At first, levodopa may be taken with a meal or a snack, so that any effects like stomach upset will be lessened. Later, as your body becomes accustomed to the medicine, it should be taken on an empty stomach so that it works better. Be sure to talk to your doctor about the best time for you to take this medicine.
Take this medicine only as directed. Do not take more or less of it, and do not take it more often than your doctor ordered.
For patients taking carbidopa and levodopa extended-release tablets:
Some people must take this medicine for several weeks or months before full benefit is received. Do not stop taking it even if you do not think it is working. Instead, check with your doctor.
The dose of this medicine will be different for different patients. Follow your doctor's orders or the directions on the label. The following information includes only the average doses of this medicine. If your dose is different, do not change it unless your doctor tells you to do so.
The amount of medicine that you take depends on the strength of the medicine. Also, the number of doses you take each day, the time allowed between doses, and the length of time you take the medicine depend on the medical problem for which you are using the medicine.
If you miss a dose of this medicine, take it as soon as possible. However, if it is almost time for your next dose, skip the missed dose and go back to your regular dosing schedule. Do not double doses.
Store the medicine in a closed container at room temperature, away from heat, moisture, and direct light. Keep from freezing.
Keep out of the reach of children.
Do not keep outdated medicine or medicine no longer needed.
Before having any kind of surgery (including dental surgery) or emergency treatment, tell the medical doctor or dentist in charge that you are taking this medicine.
For patients with diabetes:
This medicine may cause some people to become dizzy, confused, or have blurred or double vision. Make sure you know how you react to this medicine before you drive, use machines, or do anything else that could be dangerous if you are not alert or not able to see well.
Dizziness, lightheadedness, or fainting may occur, especially when you get up from a lying or sitting position. Getting up slowly may help. If the problem continues or gets worse, check with your doctor.
For patients taking levodopa by itself:
As your condition improves and your body movements become easier, be careful not to overdo physical activities. Injuries resulting from falls may occur. Physical activities must be increased gradually to allow your body to adjust to changing balance, circulation, and coordination. This is especially important in the elderly.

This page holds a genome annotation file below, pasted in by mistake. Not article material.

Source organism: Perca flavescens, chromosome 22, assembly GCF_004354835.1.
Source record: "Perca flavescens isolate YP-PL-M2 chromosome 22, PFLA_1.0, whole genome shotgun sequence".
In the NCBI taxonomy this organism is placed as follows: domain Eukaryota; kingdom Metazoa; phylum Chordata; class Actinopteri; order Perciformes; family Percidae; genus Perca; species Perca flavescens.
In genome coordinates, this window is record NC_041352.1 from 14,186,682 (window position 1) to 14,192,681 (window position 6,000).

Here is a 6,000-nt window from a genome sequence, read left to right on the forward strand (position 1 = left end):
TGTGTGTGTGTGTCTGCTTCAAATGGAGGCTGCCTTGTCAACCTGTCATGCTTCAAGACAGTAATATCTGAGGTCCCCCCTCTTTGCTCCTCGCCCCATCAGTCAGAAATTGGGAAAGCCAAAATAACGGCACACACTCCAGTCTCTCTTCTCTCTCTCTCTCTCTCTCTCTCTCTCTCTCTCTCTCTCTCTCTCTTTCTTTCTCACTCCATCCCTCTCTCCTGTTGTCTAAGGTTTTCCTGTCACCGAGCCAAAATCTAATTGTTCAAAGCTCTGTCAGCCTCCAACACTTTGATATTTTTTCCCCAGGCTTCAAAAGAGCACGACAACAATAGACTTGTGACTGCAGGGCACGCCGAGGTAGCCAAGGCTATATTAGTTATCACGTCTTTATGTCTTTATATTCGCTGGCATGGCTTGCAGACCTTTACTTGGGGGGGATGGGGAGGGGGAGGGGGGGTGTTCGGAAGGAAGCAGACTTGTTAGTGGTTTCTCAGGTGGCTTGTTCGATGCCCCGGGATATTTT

Along with its needed effects, a medicine may cause some unwanted effects. Although not all of these side effects may occur, if they do occur they may need medical attention.
Check with your doctor as soon as possible if any of the following side effects occur:
Some side effects may occur that usually do not need medical attention. These side effects may go away during treatment as your body adjusts to the medicine. Also, your health care professional may be able to tell you about ways to prevent or reduce some of these side effects. Check with your health care professional if any of the following side effects continue or are bothersome or if you have any questions about them:
This medicine may sometimes cause the urine, saliva, and sweat to be darker in color than usual. The urine may at first be reddish, then turn to nearly black after being exposed to air. Some bathroom cleaning products will produce a similar effect when in contact with urine containing this medicine. This is to be expected during treatment with this medicine. Also, this medicine may cause a bitter taste, or a burning sensation of the tongue.
Other side effects not listed may also occur in some patients. If you notice any other effects, check with your healthcare professional.
Call your doctor for medical advice about side effects. You may report side effects to the FDA at 1-800-FDA-1088.